Twitter is massive in the states and not so massive over here – yet. According to this and this a few Irish tweeters are making a lot of noise and most have less than nine friends on the service. This could point to the large amounts of hype the service has received in the last six months as people dip their toes. However, just think back two years and much fewer people were on Facebook in this country and any kind of Google / Twitter tie up will only increasing the latter’s visibility. Also the micro-blogging site can help with search engine ranking and is a useful way of notifying followers of new blog posts. See my quick guide to Twitter here.

RSS Feeds
An RSS feed notifies subscribers of updates to a website. The notification goes to a feed reader, like Google Reader, so subscribers know of updates to your site. Feed’s are easy to set up through sites like Feedburner .

Sharing Widgets & Social Bookmarks
Sharing widgets such as the ‘Share This’ icon and Twitter icon posted below this increase the sharability of items posted on your website to other social media outlets. For example, clicking on Share This then, for example, the Facebook icon will post this message to your Facebook profile instantly spreading it around the internet. The service isn’t limited to Facebook just click on the icon below to see the full range of social media outlets anybody can easily post your content to.

The Internet
For easy step by step guides on all of the above, the internet is the best free resource offering handy tips and tutorials to get you started. I suggest starting here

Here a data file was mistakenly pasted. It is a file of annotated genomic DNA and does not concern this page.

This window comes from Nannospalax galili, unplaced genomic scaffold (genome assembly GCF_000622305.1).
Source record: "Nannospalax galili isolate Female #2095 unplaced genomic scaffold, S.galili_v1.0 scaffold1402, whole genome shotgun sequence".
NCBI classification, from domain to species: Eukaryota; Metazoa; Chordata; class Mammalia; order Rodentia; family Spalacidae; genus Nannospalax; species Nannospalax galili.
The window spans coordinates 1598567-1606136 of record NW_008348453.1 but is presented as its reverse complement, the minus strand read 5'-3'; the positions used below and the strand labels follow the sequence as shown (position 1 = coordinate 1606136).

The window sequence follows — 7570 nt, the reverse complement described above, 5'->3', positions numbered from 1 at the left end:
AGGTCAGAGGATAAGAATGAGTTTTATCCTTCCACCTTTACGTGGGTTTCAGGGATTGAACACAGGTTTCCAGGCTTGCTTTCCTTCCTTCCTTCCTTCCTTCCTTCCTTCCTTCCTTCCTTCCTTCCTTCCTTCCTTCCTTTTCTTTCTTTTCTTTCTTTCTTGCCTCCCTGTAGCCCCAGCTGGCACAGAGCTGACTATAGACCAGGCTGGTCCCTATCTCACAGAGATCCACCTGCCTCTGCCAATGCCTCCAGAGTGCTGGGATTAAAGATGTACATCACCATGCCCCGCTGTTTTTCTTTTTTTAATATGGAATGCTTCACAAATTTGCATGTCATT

Marketing Digest 20/04/09

Marketing Digest 20/04/09

A few links and stories from the web of the last week;

The All Blacks are looking for a social media strategy to leverage their brand amongst their world wide fanbase and I give my tuppence worth. It’s just like what I do in college everyday.

Facebook becomes the sixth most popular online property as its user base in Europe increase’s by 314%. Yes that is 314%.

Keeping with the social media theme, here’s an interesting post on how to drive traffic using social media

Did you hear what happened at Domino’s? It’s the downside of social media and brands. A Domino’s worker puts cheese up his nose and then serves it to customers. A co-worker caught it on video and stuck it on Youtube. The video has been taken down, the employees involved sacked and the Domino’s President apologises here.

Its not ‘Social Media’ its ‘Social Ideas’ a good post on how the method, as opposed to the outcome is often focused upon too much.

Only 2% of businesses using Twitter for marketing purposes

According to Microsoft research the PC screen will soon become the most viewed ‘screen’ beating TV into second place by June of 2010. PC ‘viewing’ will average 14.2 hours per week compared with TV’s 11.5. According to the research at the moment 16% of people in the 18 to 24 year old age group do not watch any live TV.

An interesting SEO (Search Engine Optomisation) glossary

Enterprise Ireland Grad Program Cut?